Ukrainian member of parliament Rustem Umerov reacts to President Biden announcing on Wednesday another $1.2 billion in security and humanitarian assistance on'Fox News @ Night.' An individual's location is typically known to someone or thing at any given time whether using a smartphone or device – such as a drone. This issue has become one of tremendous strategic importance for Ukrainians in their battle against Russian aggression. Allegations have arisen that Da-Jiang Innovations (DJI), a Chinese company that is the world's largest civilian drone manufacturer, has been providing the Russian military with software to track Ukrainians piloting DJI drones used to conduct operations. The matter raises grave new concerns about the behavior of another Beijing technology behemoth and its impact on Ukrainian self-defense efforts. Ukraine's minister of digital transformation sent an open letter to DJI founder Frank Wang in March accusing Russia of using "an extended version of DJI AeroScope" to navigate missiles that are killing Ukrainian civilians.
A stunning drone video has emerged showing a Ukrainian warship narrowly escaping a massive Russian artillery fire, some of which lands as close as 200 feet. The footage, allegedly captured by a shooting spotter drone, shows the Ukrainian vessel Yuri Olefirenko, a Polnochny-class landing ship, coming under Russian attack as it sails along the Bugsko-Dneprovsko-Limansky Canal near the port of Ochakov in Mykolaiv region. According to defense analysts, the incident happened on June 3. The warship appears to be heading to Odessa when invaders rain down missiles on it. The artillery attack covers almost the entire area around the ship, some weapons falling dangerously close to the vessel.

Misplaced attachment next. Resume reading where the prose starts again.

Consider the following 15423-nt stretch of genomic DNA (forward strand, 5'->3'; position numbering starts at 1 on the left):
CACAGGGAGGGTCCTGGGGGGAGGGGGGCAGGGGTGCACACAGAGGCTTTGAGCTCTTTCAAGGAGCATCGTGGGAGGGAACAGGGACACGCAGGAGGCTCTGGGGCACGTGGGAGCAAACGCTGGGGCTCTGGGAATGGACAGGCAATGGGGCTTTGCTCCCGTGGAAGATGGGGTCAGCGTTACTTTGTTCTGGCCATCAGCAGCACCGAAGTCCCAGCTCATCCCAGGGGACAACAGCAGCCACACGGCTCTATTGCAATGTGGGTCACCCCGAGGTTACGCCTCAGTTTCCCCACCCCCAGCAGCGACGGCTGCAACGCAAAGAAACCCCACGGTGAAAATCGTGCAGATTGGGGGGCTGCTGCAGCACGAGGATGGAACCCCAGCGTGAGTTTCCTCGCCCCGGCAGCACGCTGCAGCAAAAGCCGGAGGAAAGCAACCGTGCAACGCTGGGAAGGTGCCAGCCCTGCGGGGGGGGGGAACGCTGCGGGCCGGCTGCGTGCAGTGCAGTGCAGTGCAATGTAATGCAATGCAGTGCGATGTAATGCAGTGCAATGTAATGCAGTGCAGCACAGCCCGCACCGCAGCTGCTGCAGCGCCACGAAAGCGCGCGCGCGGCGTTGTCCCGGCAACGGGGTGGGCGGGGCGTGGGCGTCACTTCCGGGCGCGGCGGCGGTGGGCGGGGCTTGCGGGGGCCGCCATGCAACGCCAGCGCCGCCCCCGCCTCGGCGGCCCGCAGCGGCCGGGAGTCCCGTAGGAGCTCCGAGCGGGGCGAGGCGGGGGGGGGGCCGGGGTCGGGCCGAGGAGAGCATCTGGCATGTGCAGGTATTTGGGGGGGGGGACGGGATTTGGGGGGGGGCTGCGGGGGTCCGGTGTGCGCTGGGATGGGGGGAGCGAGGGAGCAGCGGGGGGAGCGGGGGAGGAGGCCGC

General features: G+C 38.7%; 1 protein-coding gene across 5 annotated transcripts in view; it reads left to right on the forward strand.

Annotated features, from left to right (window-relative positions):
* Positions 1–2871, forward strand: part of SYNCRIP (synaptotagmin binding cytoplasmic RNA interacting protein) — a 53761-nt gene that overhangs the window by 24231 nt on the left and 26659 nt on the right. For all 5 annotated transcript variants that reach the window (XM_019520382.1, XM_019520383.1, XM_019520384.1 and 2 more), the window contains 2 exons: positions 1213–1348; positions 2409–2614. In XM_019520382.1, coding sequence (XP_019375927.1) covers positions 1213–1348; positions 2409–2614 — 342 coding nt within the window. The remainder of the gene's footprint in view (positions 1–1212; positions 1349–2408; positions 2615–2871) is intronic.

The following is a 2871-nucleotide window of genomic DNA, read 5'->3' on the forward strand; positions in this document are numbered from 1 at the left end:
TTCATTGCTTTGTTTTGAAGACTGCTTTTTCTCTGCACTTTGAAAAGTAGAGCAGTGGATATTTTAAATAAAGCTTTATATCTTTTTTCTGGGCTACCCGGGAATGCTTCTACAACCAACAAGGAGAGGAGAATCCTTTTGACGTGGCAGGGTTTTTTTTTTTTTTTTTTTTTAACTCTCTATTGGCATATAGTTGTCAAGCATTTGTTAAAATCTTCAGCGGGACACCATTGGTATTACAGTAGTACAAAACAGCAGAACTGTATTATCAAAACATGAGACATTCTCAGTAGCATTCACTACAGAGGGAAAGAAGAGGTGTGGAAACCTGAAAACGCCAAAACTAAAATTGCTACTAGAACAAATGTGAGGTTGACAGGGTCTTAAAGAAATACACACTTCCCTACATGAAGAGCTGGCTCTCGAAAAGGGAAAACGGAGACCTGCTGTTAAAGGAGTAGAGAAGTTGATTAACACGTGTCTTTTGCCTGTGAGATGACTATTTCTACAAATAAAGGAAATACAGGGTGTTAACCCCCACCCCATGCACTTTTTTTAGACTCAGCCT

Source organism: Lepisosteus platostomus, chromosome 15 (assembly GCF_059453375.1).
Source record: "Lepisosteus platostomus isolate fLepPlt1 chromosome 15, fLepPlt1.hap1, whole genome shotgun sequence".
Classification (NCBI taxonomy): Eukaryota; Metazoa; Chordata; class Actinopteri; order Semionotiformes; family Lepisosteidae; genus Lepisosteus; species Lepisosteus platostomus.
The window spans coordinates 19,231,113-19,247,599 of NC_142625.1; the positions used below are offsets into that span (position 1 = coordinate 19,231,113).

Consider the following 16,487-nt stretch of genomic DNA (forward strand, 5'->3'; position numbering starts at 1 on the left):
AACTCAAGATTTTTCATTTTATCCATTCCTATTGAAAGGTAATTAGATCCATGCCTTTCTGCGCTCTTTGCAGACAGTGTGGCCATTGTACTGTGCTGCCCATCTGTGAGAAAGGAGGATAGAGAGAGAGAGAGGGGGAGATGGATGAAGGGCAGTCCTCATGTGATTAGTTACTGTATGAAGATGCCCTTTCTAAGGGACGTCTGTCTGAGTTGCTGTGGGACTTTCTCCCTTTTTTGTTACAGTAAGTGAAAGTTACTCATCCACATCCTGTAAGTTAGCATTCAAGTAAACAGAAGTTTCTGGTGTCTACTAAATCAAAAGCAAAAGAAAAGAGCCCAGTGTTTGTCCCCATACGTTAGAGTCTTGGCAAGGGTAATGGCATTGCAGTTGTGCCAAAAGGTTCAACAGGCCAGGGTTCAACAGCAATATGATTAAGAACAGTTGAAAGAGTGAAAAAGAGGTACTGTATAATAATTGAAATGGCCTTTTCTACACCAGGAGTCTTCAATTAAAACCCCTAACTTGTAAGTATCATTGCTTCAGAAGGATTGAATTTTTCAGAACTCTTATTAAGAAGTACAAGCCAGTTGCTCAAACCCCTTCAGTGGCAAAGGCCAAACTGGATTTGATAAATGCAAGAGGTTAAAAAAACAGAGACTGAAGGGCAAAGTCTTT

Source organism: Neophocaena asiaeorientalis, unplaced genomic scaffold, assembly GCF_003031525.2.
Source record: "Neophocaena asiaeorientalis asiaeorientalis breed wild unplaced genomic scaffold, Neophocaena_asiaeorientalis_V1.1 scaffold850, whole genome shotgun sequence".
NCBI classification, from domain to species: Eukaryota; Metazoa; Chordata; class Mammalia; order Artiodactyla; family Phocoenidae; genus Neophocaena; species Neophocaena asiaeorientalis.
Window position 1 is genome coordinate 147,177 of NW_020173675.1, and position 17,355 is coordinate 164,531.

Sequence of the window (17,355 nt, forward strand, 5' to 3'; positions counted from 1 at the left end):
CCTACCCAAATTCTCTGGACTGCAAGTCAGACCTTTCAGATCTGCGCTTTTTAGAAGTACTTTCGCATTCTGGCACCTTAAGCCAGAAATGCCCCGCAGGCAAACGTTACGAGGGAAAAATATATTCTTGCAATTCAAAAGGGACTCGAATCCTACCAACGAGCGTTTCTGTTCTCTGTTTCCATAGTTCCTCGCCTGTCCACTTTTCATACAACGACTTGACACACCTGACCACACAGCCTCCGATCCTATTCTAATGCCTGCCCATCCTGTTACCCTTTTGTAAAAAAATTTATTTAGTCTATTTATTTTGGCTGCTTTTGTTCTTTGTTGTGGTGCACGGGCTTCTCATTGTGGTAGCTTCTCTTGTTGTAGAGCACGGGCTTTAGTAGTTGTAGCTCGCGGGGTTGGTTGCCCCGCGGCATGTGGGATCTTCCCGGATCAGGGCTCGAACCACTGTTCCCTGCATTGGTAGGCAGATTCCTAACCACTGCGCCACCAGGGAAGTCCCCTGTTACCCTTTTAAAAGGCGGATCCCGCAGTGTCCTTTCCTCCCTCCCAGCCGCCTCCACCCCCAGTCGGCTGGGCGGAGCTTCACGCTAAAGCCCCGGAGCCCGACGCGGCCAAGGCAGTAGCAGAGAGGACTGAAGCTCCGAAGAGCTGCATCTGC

Washington, DC – Despite numerous eyewitness testimonies, investigations by media outlets and rights groups, and a Palestinian probe all determining that Israeli forces fatally shot journalist Shireen Abu Akleh, the United States has not condemned Israel for the killing. Instead, since the veteran Al Jazeera reporter was killed on May 11 in the occupied West Bank, top US officials have insisted that Israel can and should conduct an investigation. But in this US response, many advocates see a familiar script that President Joe Biden's administration has employed on more than one occasion to address Israeli violations: raise concerns, call for more information, and then move on like they never happened. "It's pretty damn thick file of abuses and murders and violations without any end or acceptable outcome as to the investigation of these crimes," Khalil Jahshan, executive director of the Arab Center Washington DC, a think tank, told Al Jazeera. "So that is continuing unfortunately, and governments on purpose bet on the short attention span of the public."
In Japan, a low birth rate and aging of the population are causing the working-age population – those aged between 15 and 64 – to contract dramatically. According to the Ministry of Internal Affairs and Communications (MIC)2, Japan's working age population as of October 1, 2021, was 74,504,000, down 584,000 from the previous year. This came to 59.4% of the total population – the smallest it has ever been. And the trend is expected to accelerate. Contraction of the working age population affects society in a number of ways, the biggest concern being potential economic decline due to a shortage of workers. Government and corporations have driven efforts in recent years to grow the number of workers by creating better working environments for women and the elderly, but it is essential that the labor force gets an even bigger boost now in the face of quickening contraction of the available population.